Poverty and Education in Africa

Poverty and Education in Africa

The United Nations’ fourth sustainable development goal states “Ensure inclusive and equitable quality education and promote lifelong learning opportunities for all”

This statement is yet to materialize fully in many nations of sub-Saharan Africa because of chronic widespread poverty and unequal resource distribution in the continent. The impact of poverty on education in Africa remains one of its biggest challenges. This combined with unending societal issues such as limited or lack of employment opportunities for school and university graduates.

Despite progress over the last two decades, 67 million children worldwide, of whom approximately 53% are girls, do not have access to basic education currently. Barriers to education are also particularly prevalent for children from minority ethnic groups, children with disabilities, and those living in conflict areas.

Pupils of St Mary’s Tala holding tree seedlings

UNICEF identifies 13 significant barriers to education in developing countries:

  1. Direct costs for examples fees, clothing and books
  2. Indirect costs (e.g. opportunity cost of attending school)
  3. Local attitudes and/or traditional practices
  4. Health and nutrition
  5. Crisis and instability
  6. Distance to school
  7. Poor quality environment (e.g. infrastructure, overcrowding, sanitation, violence)
  8. Poor quality content (e.g. outdated curriculum, inadequate materials)
  9. Poor quality processes (e.g. untrained teachers, poor school management)
  10. National legal framework (e.g. lack of compulsory education requirement)
  11. Poor legal enforcement of education policies
  12. Lack of national budgetary allocation to education
  13. School isolation from the national education system

Africa’s current primary school enrolment rate is above 80% on average meaning that more children in Africa are going to school now than ever before. Yet despite the successes in primary school enrolment, inequalities and inefficiencies remain in this critical sector.

According to the African Union (AU), despite the recent increase in enrolments, there are still glaring dysfunctionalities and inefficiencies in the education sector. Most of Africa’s education and training programs suffer from low-quality teaching and learning, as well as inequalities and exclusion at all levels. Even with a substantial increase in the number of children with access to basic education, a large number still remain out of school due to the unequal distribution of essential facilities, such as schools, as one the drivers of wide income disparities.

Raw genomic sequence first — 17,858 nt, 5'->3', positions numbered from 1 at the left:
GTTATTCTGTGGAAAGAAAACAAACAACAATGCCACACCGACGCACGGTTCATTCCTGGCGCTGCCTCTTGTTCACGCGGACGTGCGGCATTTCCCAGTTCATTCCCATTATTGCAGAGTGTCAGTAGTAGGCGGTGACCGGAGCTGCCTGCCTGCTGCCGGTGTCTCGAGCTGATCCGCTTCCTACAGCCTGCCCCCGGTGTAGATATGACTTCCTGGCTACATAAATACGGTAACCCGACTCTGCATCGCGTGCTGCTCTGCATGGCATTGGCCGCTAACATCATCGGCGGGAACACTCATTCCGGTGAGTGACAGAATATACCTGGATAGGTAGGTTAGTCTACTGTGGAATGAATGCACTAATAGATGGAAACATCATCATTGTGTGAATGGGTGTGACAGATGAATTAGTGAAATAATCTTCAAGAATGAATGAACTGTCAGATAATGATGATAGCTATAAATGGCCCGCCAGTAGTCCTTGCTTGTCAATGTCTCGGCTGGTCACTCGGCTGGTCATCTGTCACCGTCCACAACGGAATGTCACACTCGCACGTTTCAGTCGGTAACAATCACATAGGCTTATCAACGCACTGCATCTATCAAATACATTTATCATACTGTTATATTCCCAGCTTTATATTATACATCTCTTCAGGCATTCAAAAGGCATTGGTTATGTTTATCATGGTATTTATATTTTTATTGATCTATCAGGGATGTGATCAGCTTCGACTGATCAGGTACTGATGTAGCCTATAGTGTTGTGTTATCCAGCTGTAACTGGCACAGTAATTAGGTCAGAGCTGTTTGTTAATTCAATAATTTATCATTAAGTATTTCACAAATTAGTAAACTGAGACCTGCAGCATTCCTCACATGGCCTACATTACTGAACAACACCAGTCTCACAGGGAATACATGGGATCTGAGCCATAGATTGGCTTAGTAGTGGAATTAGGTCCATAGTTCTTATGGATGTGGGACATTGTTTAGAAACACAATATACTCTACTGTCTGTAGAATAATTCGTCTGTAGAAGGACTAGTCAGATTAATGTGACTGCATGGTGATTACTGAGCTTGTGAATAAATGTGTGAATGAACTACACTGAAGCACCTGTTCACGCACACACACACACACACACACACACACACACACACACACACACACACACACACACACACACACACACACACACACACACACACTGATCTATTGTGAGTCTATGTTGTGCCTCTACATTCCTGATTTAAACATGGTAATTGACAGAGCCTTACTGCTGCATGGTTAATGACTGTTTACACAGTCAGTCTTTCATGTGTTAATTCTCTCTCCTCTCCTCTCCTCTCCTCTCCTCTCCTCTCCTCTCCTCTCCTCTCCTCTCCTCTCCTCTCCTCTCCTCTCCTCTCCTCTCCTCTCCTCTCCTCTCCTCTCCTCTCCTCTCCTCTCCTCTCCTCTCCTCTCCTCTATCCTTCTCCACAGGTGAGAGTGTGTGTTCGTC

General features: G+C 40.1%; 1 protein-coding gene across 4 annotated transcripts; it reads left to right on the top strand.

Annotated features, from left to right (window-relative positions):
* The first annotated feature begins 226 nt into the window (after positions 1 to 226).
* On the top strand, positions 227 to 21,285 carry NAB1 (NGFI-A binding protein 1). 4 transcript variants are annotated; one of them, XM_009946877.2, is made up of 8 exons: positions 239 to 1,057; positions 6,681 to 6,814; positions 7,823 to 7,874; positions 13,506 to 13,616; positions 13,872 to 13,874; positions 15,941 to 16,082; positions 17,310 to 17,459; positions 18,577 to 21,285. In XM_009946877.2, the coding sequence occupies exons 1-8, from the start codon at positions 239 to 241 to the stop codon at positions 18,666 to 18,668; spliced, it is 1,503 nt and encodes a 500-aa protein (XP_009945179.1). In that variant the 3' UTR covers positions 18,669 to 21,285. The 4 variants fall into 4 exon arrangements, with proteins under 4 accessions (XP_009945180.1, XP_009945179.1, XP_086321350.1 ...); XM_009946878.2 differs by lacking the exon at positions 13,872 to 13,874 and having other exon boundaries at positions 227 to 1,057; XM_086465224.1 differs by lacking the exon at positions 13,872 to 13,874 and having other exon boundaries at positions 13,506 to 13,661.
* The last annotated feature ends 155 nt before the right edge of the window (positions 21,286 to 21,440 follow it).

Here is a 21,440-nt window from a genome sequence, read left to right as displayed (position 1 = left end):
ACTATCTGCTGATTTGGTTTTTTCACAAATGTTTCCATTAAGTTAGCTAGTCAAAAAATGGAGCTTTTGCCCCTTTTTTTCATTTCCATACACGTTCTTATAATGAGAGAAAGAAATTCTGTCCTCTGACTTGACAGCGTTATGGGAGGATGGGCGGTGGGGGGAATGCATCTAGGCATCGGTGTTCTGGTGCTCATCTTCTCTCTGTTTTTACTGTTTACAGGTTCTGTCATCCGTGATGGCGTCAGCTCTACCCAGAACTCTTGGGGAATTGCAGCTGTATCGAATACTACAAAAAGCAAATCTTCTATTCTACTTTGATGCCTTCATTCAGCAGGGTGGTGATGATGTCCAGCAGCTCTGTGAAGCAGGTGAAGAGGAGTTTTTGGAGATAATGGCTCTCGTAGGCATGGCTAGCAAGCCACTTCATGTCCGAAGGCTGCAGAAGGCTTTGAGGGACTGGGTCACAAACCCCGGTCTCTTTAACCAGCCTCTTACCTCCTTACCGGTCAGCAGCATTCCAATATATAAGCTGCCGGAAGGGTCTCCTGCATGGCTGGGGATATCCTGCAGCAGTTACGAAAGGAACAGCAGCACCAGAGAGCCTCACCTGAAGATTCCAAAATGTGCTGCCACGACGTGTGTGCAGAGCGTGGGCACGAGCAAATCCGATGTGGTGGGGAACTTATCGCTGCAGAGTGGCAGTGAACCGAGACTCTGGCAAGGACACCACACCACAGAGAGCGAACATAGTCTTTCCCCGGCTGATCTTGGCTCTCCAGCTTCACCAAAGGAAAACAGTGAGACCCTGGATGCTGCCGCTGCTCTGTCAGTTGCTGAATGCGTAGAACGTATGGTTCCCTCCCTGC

It is an established fact that poverty is both a cause and an outcome of low educational enrolments. Breaking the cycle requires great effort including: (a) a targeted attack on poverty through policies that promote sustainable and equitable development; and (b) an unwavering long-term investment in basic education (Psacharopoulos 1995).

The importance of education in developing countries cannot be overstated. Education can be the catalyst needed to pull families and communities out of the cycle of poverty. Knowledge gives children the power to dream of a better future and the confidence needed to pursue a full education, which in turn will help generations to come.

Education also makes a significant difference for adults, particularly when it applies to day-to-day life, including nutrition, healthcare and gender equity. When adults learn, they become role models to their children, who also wish to learn.

Nairobi Football Sevens Series – NF7’s representative distributing exercise books and Momo Pencils to pupils

It is necessary that governments invest heavily in child and youth development through appropriate education and health policies and programmes. Education and particularly Higher-quality education improves the distribution of skilled workers and governments can use this increased supply to build a society in which all people have equal opportunities.

The drivers of inequality in education are many and complex, yet the response to these challenges revolves around sound policies for inclusive growth, the eradication of poverty and exclusion, increased investment in education and human development, and good governance to ensure a fairer distribution of assets.

Education is often referred to as the great equalizer: It can open the door to jobs, resources, and skills that a family needs to not just survive, but thrive.



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